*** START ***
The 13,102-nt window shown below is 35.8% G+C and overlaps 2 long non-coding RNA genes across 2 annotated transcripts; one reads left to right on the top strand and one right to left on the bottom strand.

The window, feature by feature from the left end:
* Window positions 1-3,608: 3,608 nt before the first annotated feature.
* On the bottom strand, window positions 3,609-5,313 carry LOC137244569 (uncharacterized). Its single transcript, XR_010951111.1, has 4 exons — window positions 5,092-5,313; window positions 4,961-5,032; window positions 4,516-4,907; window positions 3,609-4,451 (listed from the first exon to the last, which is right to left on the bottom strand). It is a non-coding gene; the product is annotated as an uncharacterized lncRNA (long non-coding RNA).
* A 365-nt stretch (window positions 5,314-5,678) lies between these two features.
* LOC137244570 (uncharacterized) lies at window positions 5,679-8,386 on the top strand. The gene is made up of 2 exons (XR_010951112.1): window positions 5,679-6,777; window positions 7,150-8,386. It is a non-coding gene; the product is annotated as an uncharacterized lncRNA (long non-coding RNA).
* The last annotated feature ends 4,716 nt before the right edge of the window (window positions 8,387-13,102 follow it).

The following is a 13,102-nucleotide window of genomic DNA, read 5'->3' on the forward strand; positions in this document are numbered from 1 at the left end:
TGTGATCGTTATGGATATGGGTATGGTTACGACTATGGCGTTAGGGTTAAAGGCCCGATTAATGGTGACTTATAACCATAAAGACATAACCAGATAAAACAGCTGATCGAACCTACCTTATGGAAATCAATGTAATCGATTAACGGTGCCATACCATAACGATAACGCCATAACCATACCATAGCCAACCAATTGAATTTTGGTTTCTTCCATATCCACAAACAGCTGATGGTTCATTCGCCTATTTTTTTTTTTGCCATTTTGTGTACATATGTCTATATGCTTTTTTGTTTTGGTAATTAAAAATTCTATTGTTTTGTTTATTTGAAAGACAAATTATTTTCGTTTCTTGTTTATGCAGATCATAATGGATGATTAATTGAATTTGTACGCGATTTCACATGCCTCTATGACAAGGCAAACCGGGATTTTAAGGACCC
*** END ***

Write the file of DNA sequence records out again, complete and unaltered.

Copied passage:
The 13,102-nt window shown below is 35.8% G+C and overlaps 2 long non-coding RNA genes across 2 annotated transcripts; one reads left to right on the top strand and one right to left on the bottom strand.

The window, feature by feature from the left end:
* Window positions 1-3,608: 3,608 nt before the first annotated feature.
* On the bottom strand, window positions 3,609-5,313 carry LOC137244569 (uncharacterized). Its single transcript, XR_010951111.1, has 4 exons — window positions 5,092-5,313; window positions 4,961-5,032; window positions 4,516-4,907; window positions 3,609-4,451 (listed from the first exon to the last, which is right to left on the bottom strand). It is a non-coding gene; the product is annotated as an uncharacterized lncRNA (long non-coding RNA).
* A 365-nt stretch (window positions 5,314-5,678) lies between these two features.
* LOC137244570 (uncharacterized) lies at window positions 5,679-8,386 on the top strand. The gene is made up of 2 exons (XR_010951112.1): window positions 5,679-6,777; window positions 7,150-8,386. It is a non-coding gene; the product is annotated as an uncharacterized lncRNA (long non-coding RNA).
* The last annotated feature ends 4,716 nt before the right edge of the window (window positions 8,387-13,102 follow it).

The following is a 13,102-nucleotide window of genomic DNA, read 5'->3' on the forward strand; positions in this document are numbered from 1 at the left end:
TGTGATCGTTATGGATATGGGTATGGTTACGACTATGGCGTTAGGGTTAAAGGCCCGATTAATGGTGACTTATAACCATAAAGACATAACCAGATAAAACAGCTGATCGAACCTACCTTATGGAAATCAATGTAATCGATTAACGGTGCCATACCATAACGATAACGCCATAACCATACCATAGCCAACCAATTGAATTTTGGTTTCTTCCATATCCACAAACAGCTGATGGTTCATTCGCCTATTTTTTTTTTTGCCATTTTGTGTACATATGTCTATATGCTTTTTTGTTTTGGTAATTAAAAATTCTATTGTTTTGTTTATTTGAAAGACAAATTATTTTCGTTTCTTGTTTATGCAGATCATAATGGATGATTAATTGAATTTGTACGCGATTTCACATGCCTCTATGACAAGGCAAACCGGGATTTTAAGGACCC